Articles from July 2008



The central banks are working together

The dollar was given a boast by the US ADP employment change reporting 9000 jobs were added to the private employers sector for the month of July.

The ADP report which was forecast to show a fall of 60,000.00 jobs surprised the market with the figures hitting the positive mark. For a further day the dollar has exceeded expectation to bring some well needed assurance back to the market; however this is not to be mistaken as a future trend for the dollar.

Importantly this report comes in advance of Non farm payrolls on Friday where analysts are already predicting a loss of 75,000 jobs.

The Fed revealed a strategy to expand its lending scheme for the fourth time in five months to struggling financial institutions. This scheme was set to mature in September but the Fed has decided to expand it for a further six months.

Also the scheme which allows investment banks to swap their badly trading securities for treasury bonds under the Term Security Lending Facility will be permitted until January of next year. The Fed has also expanded its loans under the Term Auction Facility for banks selling 84 days loans in addition to their 28 day loans.

It suggest that despite positive US employment figures the Fed who are the best placed to access the US economy still views it as very much a fragile market.

The European confidence figures were released yesterday; the figures were much worse then expected toppling five year lows. The European Commission said confidence fell to 89.5 points it’s lowest since March 2003.

These figures have been the latest in a long line of negative data for the eurozone and will weight heavily on the ECB’s decision on Euro interest rates next month. The expectation in the market is still for interest rates to remain stagnant for the next few months at 4%.

Important to note the ECB and Swiss Central Banks in conjunction with the Fed have also extended liquidity policies. In particular they are to auction dollar loans to European institutions for the 84 days alongside the 28 day loans.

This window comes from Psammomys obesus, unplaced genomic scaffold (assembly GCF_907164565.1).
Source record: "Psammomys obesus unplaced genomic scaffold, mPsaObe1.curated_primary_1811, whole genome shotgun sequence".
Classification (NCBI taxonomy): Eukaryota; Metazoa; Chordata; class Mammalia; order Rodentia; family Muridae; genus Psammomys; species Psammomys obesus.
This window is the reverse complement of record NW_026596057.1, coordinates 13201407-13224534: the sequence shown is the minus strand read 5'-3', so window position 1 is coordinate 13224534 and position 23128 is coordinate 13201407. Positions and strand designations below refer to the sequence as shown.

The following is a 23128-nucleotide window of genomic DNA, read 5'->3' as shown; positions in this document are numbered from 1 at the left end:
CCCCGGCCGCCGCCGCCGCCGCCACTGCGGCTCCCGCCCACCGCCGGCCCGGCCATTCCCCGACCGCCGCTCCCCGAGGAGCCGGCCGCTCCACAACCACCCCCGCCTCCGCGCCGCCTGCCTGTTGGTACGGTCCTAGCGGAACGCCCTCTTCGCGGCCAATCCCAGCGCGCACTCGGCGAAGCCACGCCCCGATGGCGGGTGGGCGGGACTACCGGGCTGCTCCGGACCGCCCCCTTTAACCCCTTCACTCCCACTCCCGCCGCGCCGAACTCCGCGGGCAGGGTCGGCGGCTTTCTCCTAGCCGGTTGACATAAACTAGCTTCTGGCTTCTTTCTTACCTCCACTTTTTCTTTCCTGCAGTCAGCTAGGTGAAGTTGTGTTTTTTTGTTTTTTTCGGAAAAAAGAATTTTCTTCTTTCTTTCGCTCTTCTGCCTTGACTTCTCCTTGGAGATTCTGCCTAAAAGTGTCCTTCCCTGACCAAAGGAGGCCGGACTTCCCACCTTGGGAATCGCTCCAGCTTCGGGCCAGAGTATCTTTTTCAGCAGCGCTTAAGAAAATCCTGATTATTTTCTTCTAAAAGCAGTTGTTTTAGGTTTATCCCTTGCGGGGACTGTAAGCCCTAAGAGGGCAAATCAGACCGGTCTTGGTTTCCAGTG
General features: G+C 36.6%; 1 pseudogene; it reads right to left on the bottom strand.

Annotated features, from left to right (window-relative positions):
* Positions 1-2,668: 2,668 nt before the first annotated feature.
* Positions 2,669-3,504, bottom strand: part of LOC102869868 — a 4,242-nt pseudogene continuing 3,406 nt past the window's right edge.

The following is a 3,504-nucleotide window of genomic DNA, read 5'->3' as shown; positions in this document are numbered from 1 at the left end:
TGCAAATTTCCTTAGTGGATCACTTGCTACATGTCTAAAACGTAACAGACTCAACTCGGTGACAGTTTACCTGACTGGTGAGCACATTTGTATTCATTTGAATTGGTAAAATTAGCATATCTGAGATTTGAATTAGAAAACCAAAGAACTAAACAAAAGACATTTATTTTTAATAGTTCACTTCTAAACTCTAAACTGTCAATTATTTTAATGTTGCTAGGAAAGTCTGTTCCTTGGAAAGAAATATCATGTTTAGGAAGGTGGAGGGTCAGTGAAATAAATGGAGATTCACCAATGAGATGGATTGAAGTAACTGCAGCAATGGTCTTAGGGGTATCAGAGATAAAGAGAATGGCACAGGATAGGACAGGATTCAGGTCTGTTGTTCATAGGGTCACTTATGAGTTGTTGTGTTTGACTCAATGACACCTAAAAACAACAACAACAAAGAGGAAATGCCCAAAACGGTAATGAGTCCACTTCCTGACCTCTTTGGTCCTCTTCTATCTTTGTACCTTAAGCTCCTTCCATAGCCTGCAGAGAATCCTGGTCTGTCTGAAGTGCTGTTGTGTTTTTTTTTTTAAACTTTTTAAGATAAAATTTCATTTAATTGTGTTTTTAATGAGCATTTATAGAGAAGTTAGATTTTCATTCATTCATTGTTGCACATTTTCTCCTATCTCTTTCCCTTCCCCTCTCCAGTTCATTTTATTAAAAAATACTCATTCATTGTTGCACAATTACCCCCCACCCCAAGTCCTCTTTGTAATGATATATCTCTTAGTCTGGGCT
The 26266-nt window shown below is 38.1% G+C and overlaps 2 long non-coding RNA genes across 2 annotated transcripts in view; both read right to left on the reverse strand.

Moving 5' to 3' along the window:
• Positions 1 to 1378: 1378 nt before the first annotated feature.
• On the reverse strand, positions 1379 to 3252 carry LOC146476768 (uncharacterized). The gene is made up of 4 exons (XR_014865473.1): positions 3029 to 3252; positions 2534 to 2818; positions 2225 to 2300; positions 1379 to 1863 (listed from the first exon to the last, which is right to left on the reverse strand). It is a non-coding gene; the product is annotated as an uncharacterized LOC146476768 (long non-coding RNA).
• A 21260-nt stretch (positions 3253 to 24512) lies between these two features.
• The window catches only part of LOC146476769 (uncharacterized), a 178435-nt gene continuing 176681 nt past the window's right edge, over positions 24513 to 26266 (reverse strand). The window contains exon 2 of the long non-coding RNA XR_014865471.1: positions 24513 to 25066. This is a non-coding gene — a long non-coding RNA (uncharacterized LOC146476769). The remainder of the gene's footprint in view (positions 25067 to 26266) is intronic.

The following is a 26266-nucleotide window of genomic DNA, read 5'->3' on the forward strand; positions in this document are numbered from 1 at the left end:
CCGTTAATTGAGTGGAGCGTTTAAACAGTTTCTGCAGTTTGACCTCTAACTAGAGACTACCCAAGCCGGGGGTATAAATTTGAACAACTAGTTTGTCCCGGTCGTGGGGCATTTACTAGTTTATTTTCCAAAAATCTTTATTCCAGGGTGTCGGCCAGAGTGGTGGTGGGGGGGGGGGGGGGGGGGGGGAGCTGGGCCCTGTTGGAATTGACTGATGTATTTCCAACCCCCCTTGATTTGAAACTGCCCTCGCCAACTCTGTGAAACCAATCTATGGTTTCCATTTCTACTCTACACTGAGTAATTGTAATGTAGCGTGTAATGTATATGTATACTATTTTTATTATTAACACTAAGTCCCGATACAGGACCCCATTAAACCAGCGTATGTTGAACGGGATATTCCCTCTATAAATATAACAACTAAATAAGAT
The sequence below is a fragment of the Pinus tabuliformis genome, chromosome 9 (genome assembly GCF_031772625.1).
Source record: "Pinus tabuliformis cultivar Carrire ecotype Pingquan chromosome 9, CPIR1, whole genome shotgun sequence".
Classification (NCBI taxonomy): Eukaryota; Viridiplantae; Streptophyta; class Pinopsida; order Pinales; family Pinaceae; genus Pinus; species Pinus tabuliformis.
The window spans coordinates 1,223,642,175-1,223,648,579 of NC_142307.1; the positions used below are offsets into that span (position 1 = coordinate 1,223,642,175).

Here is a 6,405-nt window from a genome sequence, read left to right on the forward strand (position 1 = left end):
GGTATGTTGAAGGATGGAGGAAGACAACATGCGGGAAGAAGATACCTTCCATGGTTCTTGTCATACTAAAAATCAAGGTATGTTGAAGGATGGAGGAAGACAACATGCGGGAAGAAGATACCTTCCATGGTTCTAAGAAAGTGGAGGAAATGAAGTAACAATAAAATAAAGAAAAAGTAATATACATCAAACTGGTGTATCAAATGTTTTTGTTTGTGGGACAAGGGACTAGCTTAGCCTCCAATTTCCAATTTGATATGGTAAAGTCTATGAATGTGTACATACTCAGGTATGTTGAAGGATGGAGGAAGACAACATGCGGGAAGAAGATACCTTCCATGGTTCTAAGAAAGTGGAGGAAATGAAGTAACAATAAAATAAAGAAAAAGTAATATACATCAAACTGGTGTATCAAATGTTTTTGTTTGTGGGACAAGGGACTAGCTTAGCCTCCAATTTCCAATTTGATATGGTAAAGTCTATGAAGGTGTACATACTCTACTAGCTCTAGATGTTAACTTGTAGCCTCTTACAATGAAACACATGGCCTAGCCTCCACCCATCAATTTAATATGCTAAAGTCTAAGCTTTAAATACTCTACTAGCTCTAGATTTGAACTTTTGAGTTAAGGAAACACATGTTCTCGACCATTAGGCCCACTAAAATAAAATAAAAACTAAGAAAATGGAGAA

The speculation around oil is still apparent with oil rising to $4.58 to $126.77 yesterday. News that crude oil inventories declined by 100,000 last week seems to be the main driver of this market movement.

The contents of this blog are for information purposes only. It is not intended as a recommendation to trade or a solicitation for funds. The Wise Money Blog cannot be held responsible for any loss or damages arising from any action taken following consideration of this information.

The Dollar brings some confidence back into the market

After the release of the Confederation of British industry retail data yesterday sterling immediately weakened against the USD.

The market had already anticipated the data to be lower for the month of July at -15% following on from -9% in the previous month. However the result of -36% had an immediate impact on sterling and caused it to fall.

It is clear that every part of the high street is feeling the crunch at present. Sterling also had another blow as the mortgage approvals data fell to 36,000 with the new home loans reaching a record low in June.

This bleak data concerning the UK housing market is not expected to improve in months to come. Sir James Crosby the former Chief Exec of HBOS suggested in the press this morning that the new liquidity scheme introduced in April allowing banks to exchange mortgages for treasury bills to raise funds should be broadened to include mortgages underwritten since 2007.

On a brighter note the Conference Board announced that US Consumer Confidence increased slightly in July. Analysts believe the increase relates to oil prices heading lower boasting the dollar and diverting from the record highs we have been experiencing of late.

The US Consumer Confidence had hit 16 year lows last month so this improvement is a comfort. However it must be mentioned that this figure of 51.9 is a far cry from a figure of 111.90 in July 2007. It is apparent that consumers still very much see the current economic conditions as unstable and the US S&P; home price index for May certainly would reinforce any doubts.

This index yesterday reported that US home process fell at a record pace in May. Out of the 20 metropolitan areas included in this survey all showed annual declines for a further month.